Car GPS Mounts

Having recently bought a TomTom GPS, I was unsatisfied with the “suction” mount. It worked but occasionally failed and the GPS unit was too far way being on the wind shield. There a number of after market mounts ranging from more advanced “suction” mounts to mounts that attach permanently to the dash (or seat post).

My Toyota RAV4 is typical of most modern cars interiors. Everything is curvey and round with few “flat” sections that would allow for easy mounting. I also didn’t want to permanently alter the interior. In the end, I settled on a “vent mount.” These mounts clip to the dash vents, cause no marring, and can be quickly removed leaving no tell-tale traces that an “expensive device was here.” Let’s start with the mount itself.


It looks a bit odd, but it’s design is carefully thought out since it has to adapt to any number of dash vent configurations. I removed the articulated stand-off because it was not suitable to my installation.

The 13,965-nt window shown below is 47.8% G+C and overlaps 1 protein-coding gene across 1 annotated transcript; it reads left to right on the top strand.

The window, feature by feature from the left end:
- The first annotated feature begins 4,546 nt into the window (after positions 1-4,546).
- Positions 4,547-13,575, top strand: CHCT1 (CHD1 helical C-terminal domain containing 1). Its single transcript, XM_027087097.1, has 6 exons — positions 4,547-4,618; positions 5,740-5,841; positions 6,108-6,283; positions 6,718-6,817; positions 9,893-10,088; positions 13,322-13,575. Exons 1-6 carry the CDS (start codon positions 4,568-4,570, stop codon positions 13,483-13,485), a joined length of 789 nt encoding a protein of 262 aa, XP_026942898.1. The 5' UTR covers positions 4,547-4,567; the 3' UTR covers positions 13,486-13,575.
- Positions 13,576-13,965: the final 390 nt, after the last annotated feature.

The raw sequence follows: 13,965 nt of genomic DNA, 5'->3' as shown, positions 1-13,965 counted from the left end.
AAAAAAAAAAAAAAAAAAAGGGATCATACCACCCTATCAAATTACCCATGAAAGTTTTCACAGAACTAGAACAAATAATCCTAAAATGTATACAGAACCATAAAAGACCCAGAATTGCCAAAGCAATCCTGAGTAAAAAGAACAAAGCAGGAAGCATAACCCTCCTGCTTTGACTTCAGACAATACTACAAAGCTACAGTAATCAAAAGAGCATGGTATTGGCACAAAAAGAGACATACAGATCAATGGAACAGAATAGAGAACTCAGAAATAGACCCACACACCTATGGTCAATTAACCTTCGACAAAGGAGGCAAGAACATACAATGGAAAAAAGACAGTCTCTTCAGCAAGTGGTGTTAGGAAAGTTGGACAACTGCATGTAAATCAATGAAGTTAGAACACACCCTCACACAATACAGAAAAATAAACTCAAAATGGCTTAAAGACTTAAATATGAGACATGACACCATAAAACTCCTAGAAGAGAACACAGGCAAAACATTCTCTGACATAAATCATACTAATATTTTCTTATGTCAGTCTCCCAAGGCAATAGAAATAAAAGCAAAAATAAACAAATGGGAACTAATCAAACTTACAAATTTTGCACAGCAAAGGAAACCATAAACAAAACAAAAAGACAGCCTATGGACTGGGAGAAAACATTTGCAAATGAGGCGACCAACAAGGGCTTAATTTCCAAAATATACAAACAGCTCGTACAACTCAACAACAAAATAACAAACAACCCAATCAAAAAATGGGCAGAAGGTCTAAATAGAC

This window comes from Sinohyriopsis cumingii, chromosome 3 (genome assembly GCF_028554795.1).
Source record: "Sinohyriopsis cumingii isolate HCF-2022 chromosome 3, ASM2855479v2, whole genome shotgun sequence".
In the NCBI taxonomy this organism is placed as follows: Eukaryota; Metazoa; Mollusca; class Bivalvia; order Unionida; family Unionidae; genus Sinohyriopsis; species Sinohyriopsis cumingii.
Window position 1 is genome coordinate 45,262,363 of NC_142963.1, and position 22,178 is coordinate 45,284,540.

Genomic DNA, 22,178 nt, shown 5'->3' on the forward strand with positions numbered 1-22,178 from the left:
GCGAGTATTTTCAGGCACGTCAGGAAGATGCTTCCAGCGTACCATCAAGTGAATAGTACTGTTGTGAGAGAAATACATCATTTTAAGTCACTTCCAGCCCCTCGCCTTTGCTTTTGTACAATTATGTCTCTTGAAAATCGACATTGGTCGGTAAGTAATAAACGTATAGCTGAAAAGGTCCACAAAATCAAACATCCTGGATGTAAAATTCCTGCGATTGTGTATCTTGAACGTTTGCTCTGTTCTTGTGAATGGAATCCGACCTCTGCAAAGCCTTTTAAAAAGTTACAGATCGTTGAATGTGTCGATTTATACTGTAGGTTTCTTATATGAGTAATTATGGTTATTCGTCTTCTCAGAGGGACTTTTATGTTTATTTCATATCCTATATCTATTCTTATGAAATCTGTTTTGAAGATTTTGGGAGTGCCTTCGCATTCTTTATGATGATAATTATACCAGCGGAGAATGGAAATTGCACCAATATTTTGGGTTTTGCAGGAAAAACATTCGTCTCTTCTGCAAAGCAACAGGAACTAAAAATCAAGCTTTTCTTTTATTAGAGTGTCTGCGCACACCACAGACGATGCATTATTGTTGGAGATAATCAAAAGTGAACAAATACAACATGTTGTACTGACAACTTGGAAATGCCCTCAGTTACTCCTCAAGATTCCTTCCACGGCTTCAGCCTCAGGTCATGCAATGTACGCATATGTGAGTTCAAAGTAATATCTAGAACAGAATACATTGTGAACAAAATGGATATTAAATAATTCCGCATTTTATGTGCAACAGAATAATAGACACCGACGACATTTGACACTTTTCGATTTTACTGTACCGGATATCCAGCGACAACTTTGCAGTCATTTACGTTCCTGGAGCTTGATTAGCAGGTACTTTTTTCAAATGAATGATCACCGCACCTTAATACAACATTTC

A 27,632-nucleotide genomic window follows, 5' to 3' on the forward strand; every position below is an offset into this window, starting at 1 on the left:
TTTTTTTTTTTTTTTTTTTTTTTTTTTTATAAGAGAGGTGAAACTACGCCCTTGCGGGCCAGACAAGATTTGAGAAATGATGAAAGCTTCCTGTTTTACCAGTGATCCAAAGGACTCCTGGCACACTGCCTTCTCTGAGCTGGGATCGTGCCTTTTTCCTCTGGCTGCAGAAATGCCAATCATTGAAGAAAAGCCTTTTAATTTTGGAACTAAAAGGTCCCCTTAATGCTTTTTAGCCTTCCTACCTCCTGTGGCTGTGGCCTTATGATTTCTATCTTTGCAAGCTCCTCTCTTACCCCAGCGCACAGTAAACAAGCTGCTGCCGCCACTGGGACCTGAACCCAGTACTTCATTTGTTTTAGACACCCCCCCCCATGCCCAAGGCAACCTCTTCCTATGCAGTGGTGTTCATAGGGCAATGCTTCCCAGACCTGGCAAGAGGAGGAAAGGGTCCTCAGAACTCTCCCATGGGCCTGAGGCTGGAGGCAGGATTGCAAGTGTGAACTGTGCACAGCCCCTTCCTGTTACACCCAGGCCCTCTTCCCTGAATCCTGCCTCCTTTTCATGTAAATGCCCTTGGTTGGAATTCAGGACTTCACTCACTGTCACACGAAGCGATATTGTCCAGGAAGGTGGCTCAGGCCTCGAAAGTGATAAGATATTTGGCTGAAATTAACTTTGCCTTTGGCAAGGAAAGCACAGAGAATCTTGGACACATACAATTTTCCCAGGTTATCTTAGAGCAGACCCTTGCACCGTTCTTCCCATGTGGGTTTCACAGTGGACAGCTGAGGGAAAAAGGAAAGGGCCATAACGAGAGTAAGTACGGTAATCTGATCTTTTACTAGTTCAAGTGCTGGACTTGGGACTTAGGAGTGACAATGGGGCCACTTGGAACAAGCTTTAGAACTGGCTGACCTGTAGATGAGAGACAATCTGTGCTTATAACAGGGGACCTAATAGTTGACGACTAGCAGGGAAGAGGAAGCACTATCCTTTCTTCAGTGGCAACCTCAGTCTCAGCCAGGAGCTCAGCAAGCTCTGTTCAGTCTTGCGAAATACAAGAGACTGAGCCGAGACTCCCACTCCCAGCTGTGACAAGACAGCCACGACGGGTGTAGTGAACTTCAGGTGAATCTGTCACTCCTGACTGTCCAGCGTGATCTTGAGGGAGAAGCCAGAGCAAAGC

I probably spend 15 minutes or so trying different vent slots, driver vs. passenger side and vertical angles. The instructions that come with the clip are lame. For instance, I discovered later that the face plate could be rotated in 30 degree increments by depressing the main column in the back. I didn’t need it for my purposes but it would have been handy to know.

For my preferences, the bottom vent on the passenger side was the best location.


Because the bottom of the unit rests on a portion of the dash, I wrapped it in black electrical tape to reduce the possibility of marring.

The unit comes with an adapter plate that connects the GPS unit the face plate of the mount. It feels a bit flimsy, but in practice is makes a solid connection.



As you can see from the, picture, the mount as applied, has a negligible impact on the function of the vent.


Total cost for the mount was $13.82 including shipping from WWW.MountGuys.com.

One final piece of advice. If you can, avoid the universal mounts and look for mounts that are specific to your device. The universal type mounts usually employ a “cradle” which adds bulk and may not be as secure a connection.

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